We wasn’t too sure if we should stay where we were moored because of the weather, but after a night of rain turning the towpath into a mud bath, we decided to move. The weather forecast rightly predicted the heavy rain would pass over around 10:00 am, so at about 11:00 am, we pushed Cyan off.
Cyan soon ascended the first two Marsworth locks (# 37 and #38), and we pleasantly cruised towards the Marsworth Services.
Marsworth Services must be one of the smartest sanny stations we’ve seen, which is probably because it is new and tagged onto the end of a trendy housing estate.
We tied Cyan to the mooring rings, then gathered our rubbish. It wasn’t obvious where we were to dump the rubbish, so we asked the maintenance man who was cleaning the area. The maintenance man also told John where the Elsan point was.
After dumping our rubbish John took the cassette to the Elsan point. He didn’t think there was a problem with the door being unlocked, because the maintenance man was there. John put the cassette down, then flushed the bowl to clean it before he tipped up the cassette. At that point a 35ish year old man stood at the doorway and gave John a tirade of verbal abuse – think of the worse words you can, and these are all the words the man shouted at John. It seems the man was a plumber, and he was there to mend a water pipe. There wasn’t an ‘Out Of Order’ notice on the door. If there was John wouldn’t have ignored it. John stood his ground, but I could tell he was physically shaken.
It was about 12:30 pm when we started to ascend the rest of the Marsworth Locks, starting at Lock #39, in the now pouring rain. The top gate was a pig, and John struggled to budge it, so I’m afraid Cyan gave the gate a gentle nudge to open it.
We cruised to Lock #40, and could see quite a lot of water was pouring out of the bottom lock gates. I tied Cyan to a bollard to be secure, as it looked like an awful lot of water would have to be emptied from the lock, causing rather a bit of turbulence. When John walked to the lock he saw that all four of the paddles on the top gates were open. Very odd considering Tring Summit has a water shortage problem. He closed the top paddles, and opened the lower ones to let the water out of the lock. While he waited for the lock to empty, he phoned C&RT to report the paddles being left open. No one at C&RT had opened the paddles, and they confirmed the paddles should be down. While John was on the phone he made a complaint about the abuse he’d received at the sanny. C&RT was very apologetic, and said no boater should take abuse from any C&RT contractor, and that they’d get the Area Manager to phone John back. So far no phone call; we’ll wait until tomorrow, if the Area Manager doesn’t respond, we’ll escalate our complaint.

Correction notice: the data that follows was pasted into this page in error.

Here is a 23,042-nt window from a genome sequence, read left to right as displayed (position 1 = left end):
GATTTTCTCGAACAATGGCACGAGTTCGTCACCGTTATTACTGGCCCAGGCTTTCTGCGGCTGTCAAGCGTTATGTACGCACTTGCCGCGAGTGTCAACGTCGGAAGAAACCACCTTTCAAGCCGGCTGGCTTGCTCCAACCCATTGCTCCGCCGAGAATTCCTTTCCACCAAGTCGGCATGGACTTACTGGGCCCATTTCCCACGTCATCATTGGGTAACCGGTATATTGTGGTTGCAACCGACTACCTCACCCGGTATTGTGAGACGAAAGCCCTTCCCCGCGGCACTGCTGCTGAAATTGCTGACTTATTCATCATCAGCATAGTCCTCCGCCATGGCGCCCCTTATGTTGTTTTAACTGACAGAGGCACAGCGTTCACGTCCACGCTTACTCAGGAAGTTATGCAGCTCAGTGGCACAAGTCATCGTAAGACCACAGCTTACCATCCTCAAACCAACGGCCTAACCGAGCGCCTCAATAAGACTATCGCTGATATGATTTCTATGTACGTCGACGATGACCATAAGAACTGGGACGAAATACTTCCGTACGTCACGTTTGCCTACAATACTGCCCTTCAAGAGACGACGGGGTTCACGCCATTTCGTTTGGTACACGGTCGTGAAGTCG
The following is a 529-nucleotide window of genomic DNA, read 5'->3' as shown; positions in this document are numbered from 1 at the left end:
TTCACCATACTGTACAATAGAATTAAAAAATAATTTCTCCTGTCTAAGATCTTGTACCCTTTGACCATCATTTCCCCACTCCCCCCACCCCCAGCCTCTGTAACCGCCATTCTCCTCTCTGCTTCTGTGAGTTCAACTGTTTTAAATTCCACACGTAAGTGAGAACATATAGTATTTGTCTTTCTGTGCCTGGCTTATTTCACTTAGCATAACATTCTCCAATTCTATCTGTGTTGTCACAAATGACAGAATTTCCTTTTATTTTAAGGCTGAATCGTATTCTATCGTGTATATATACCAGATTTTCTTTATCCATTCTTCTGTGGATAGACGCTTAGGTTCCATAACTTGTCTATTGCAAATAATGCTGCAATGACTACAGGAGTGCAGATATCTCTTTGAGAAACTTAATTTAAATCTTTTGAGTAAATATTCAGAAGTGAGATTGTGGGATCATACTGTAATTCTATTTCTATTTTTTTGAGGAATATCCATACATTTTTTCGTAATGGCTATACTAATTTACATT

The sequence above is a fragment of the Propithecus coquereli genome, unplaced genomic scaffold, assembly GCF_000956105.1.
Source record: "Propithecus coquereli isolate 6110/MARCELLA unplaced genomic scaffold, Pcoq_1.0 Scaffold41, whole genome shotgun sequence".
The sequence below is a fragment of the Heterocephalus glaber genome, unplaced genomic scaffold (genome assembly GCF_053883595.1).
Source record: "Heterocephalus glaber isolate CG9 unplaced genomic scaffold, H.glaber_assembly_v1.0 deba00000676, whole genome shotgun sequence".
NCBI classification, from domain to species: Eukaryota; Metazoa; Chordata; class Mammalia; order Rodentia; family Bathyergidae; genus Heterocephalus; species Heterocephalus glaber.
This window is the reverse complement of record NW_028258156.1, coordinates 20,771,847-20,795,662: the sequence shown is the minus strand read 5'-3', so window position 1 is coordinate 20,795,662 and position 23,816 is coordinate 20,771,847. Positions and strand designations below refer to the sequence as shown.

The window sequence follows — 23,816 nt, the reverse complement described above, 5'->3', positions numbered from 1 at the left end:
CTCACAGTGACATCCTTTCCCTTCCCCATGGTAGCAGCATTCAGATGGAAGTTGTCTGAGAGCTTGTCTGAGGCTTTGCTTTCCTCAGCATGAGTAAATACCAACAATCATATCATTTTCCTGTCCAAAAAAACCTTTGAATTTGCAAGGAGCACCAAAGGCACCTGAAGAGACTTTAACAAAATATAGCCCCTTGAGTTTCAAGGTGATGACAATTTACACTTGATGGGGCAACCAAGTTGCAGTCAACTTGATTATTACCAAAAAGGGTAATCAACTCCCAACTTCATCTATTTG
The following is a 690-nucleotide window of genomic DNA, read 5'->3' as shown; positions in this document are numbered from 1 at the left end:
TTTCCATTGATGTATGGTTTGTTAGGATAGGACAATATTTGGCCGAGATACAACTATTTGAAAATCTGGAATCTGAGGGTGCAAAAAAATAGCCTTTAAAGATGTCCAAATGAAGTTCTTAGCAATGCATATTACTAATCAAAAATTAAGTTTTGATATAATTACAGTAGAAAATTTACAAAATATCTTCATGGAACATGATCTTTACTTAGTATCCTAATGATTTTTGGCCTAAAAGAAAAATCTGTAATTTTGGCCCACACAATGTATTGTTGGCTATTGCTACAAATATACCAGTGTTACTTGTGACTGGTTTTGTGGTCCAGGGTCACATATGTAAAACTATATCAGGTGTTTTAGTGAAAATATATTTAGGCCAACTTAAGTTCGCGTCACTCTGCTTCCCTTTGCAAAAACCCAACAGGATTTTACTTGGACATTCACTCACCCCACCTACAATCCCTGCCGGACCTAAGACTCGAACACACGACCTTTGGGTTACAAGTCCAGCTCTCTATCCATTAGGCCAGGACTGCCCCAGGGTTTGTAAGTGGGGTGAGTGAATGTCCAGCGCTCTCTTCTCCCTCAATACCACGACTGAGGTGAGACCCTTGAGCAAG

Because the paddles were left open, the water in the pounds between the locks was very low.
In full sunshine, we finally got to the top of Marsworth Locks! Then John saw a notice on the bridge over the Wendover Arm.
The notice was an invitation to explore one and half ‘lock-free miles’ of the Wendover Arm. The notice said; at the end of the arm there’s a turning point, and 48 hour moorings. How could we miss the opportunity for an ‘adventure’!
Just as we were about to turn into the arm, loads of school kids with several teachers suddenly appeared…
… and they stood on the bridge to watch Cyan turn, waving and shouting as we passed under them.
There was a short stretch where the scenery wasn’t ‘the best’. The ‘stretch’ had tight bends, and Cyan had to be reversed a couple of times to get round.
Heygates Flour Mill
Even in the early Spring the Wendover Arm is pretty.
Plus it comes complete with it’s own swans…
… and other wild life:
Wild flowers are starting to show! Give us a week of warm sunshine, and Spring will definitely burst forth!
Cat’s Ears, or Dandelions?
We’re at the end of the Arm, and Cyan starts to wind.
Where we have moored it’s very quiet, it’s a beautiful spot, it’s in full sun, and it’s sheltered. Plus it’s got loads of footpaths to walk, and a nature reserve to discover. WiFi is insanely fast, and digital TV is wall-to-wall! We just might stay here until the two yellow weather alerts for Saturday and Sunday have been resolved.
You can see on the map below that we are moored right at the end of the arm. For more information regarding restoring the Arm see Wendover Arm Trust. The Patron of the Trust is no other than David Suchet CBE, better known as Poirot.
If you click on ‘View larger map’ below, the towpath has been ‘street viewed’ – you can follow the canal down the towpath, like on Google Street View.
Today we’ve cruised 3.5 miles, and 9 locks.